Captain Sir Tom Moore wrote the following passage in a book he chose to call Captain Tom’s Life Lessons in the final few months of his life:

‘Previously, my funeral would have made one little line in the local newspaper and been attended by only a handful of people, but I expect there’ll be a few more now.

‘Someone will have to make extra cake and sandwiches, and it won’t be me.

‘I want the service to end with My Way by Frank Sinatra, because I always did things my way and especially like the line about having too few regrets to mention.

‘It’s odd and rather touching to think that people might weep over my passing – strangers I’ve never even met.

‘If I can, I’d like to watch my own funeral from a distance.

‘That would be quite the joke as I looked down and chuckled at everyone making a lot of fuss over me.

‘Even though I have a space reserved in the village churchyard, I want to be cremated and my ashes taken back to Yorkshire to be with my parents and grandparents in the Moore family plot.

‘I wouldn’t mind having a little white headstone somewhere to mark my existence, a bit like the ones they have in military cemeteries.

‘Nothing too fancy.

‘When I was younger I enjoyed listening to The Goon Show on the wireless, and one of the comedians who always made me laugh the hardest was Spike Milligan.

‘Like me, he fought in the Second World War, but was wounded in Italy.

‘When he died at the age of 83, he wrote his own epitaph, which was engraved in Gaelic on his headstone.

‘It reads: ‘I told you I was ill’.

‘This always made me laugh, so I think I’d ask for the simple inscription of my name, the dates of my earthly span, and the words: ‘I told you I was old’.’

In line with current restrictions, the funeral will be attended by eight members of Sir Tom’s immediate family – his two daughters, four grandchildren and his sons-in-law.

The family will inter Sir Tom’s ashes in Yorkshire, with his parents and grandparents in the Moore family plot, once this is permitted by eased coronavirus restrictions.

Captain Tom’s family said they understood that so many people wanted to pay their respects, but urged the public to ‘continue to support the NHS by staying at home’.

They added that they had set up an online book of condolence and people could also donate to The Captain Tom Foundation or plant a tree in his memory.

Captain Tom’s family said he had also spent ‘many enjoyable hours’ in the final few months of his life writing a book called Captain Tom’s Life Lessons.

He wanted to release this just before his 101th birthday, but his relatives said the final chapter was ‘so poignant and reading it brings us so much comfort and warmth’.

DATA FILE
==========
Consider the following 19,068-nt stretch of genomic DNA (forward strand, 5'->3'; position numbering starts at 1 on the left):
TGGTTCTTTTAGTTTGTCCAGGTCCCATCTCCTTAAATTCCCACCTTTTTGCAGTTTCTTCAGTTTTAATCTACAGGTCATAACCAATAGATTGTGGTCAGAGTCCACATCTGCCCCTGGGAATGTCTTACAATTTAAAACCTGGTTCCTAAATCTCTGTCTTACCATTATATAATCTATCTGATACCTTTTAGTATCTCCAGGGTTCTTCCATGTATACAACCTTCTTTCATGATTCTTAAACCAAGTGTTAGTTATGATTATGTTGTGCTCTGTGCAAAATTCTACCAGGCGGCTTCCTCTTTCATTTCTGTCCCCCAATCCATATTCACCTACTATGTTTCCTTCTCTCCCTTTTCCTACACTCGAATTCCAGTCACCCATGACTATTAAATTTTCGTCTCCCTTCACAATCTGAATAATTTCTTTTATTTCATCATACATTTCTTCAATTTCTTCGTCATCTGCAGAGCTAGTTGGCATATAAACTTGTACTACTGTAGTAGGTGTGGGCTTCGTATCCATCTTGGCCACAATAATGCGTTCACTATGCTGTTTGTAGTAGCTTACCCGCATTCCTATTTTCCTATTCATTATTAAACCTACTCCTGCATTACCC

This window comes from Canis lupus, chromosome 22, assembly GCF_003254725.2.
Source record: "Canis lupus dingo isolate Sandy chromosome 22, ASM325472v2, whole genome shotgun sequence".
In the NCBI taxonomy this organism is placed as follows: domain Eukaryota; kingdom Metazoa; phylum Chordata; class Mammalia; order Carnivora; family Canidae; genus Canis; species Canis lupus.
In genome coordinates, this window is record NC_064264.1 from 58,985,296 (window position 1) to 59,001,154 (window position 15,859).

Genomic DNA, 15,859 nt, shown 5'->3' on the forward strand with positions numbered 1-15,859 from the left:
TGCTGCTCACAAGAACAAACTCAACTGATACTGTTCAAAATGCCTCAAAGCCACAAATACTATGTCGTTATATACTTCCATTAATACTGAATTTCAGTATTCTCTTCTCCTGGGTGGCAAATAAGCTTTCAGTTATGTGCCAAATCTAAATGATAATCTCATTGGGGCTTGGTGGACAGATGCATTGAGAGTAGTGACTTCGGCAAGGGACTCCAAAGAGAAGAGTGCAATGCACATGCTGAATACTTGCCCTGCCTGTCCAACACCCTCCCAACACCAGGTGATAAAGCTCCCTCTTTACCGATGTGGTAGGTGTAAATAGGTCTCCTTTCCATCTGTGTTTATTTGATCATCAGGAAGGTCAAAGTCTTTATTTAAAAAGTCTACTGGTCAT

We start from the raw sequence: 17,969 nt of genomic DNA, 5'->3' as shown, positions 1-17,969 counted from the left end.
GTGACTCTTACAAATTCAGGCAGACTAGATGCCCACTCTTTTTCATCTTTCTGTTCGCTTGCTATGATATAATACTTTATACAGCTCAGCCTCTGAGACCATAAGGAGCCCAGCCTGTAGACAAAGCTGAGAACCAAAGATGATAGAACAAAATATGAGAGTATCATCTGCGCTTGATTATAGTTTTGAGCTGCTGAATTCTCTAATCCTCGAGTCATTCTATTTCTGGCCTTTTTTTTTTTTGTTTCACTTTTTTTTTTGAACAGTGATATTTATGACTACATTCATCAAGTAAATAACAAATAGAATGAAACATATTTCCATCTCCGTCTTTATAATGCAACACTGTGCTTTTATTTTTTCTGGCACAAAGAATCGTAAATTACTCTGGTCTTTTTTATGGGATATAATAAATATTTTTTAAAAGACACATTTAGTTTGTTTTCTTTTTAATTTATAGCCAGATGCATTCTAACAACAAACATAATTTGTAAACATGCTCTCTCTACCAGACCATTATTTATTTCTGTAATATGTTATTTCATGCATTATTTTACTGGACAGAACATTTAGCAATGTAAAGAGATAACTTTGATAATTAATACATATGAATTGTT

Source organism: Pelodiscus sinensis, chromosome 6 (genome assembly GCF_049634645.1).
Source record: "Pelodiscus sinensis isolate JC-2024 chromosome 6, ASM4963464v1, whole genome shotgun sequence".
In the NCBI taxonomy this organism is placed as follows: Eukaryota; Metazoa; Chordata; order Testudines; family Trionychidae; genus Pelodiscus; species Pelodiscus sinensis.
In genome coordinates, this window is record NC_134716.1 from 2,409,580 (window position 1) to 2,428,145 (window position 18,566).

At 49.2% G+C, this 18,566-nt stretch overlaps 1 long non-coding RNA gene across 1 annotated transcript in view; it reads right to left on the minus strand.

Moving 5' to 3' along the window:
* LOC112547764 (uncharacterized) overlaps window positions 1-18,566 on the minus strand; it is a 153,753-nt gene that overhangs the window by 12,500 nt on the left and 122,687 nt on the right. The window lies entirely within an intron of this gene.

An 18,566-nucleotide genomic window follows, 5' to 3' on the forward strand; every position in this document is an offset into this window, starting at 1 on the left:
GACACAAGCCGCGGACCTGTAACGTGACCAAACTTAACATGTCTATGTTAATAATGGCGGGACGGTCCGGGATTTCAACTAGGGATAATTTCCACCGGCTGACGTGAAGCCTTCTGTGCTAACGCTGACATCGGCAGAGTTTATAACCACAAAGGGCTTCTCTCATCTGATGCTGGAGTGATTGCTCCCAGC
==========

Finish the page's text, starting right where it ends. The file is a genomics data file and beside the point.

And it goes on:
They are therefore sharing the last chapter ‘as a thank you, from our father Tom and us as a family, for the love and kindness the nation and the world have shown him’. 

In the chapter, Captain Tom writes: ‘Previously, my funeral would have made one little line in the local newspaper and been attended by only a handful of people, but I expect there’ll be a few more now.

‘Someone will have to make extra cake and sandwiches, and it won’t be me.

‘I want the service to end with My Way by Frank Sinatra because I always did things my way and especially like the line about having too few regrets to mention. 

‘It’s odd and rather touching to think that people might weep over my passing – strangers I’ve never even met.

‘If I can, I’d like to watch my own funeral from a distance.

‘That would be quite the joke as I looked down and chuckled at everyone making a lot of fuss over me.’

He said he wished to be cremated and for his ashes to be taken to Yorkshire, but would not mind a ‘little white headstone somewhere to mark my existence, a bit like the ones they have in military cemeteries’.

He said for his epitaph he would ask for the ‘simple inscription of my name, the dates of my earthly span, and the words: ‘I told you I was old” – in reference to comedian Spike Milligan’s famous epitaph ‘I told you I was ill’. 

Shortly after his death earlier this month, Ms Teixeira said Captain Tom would have a ‘quiet’ send-off and the family was planning an understated funeral that would be ‘suitable’ for him.  

Captain Tom is knighted by Queen Elizabeth II at Windsor Castle on July 17 last year

Captain Tom is knighted by Queen Elizabeth II at Windsor Castle on July 17 last year

The Queen talks to Captain Sir Tom Moore and his family after he was knighted last July

The Queen talks to Captain Sir Tom Moore and his family after he was knighted last July

She said at the time: ‘At the moment, my sister Hannah and I are planning a careful send-off that is suitable to him, quite quiet in a manner that he would say to us ‘well done, girls’.

How Sir Captain Tom’s heroic actions boosted Britain amid lockdown 

Sir Captain Tom Moore hoped to raise £1,000 for the NHS, but ended up capturing the hearts of Britain. Here’s how 100 laps around his garden turned into a knighthood:

April 2020 The army veteran begins fundraising in the hope of raising £1,000 for the NHS amid the coronavirus pandemic. He wants to walk 100 laps of his garden before his 100th birthday on April 30.  

April 14 More than £2million is donated.

April 15 The total rises to £7million as more than 340,000 people show their support. 

April 16  He completes his 100 laps – meaning he walked an average of six laps a day – and reveals he’s going to keep going to raise as much as possible. Both the Prime Minister and the Royal Family congratulate him.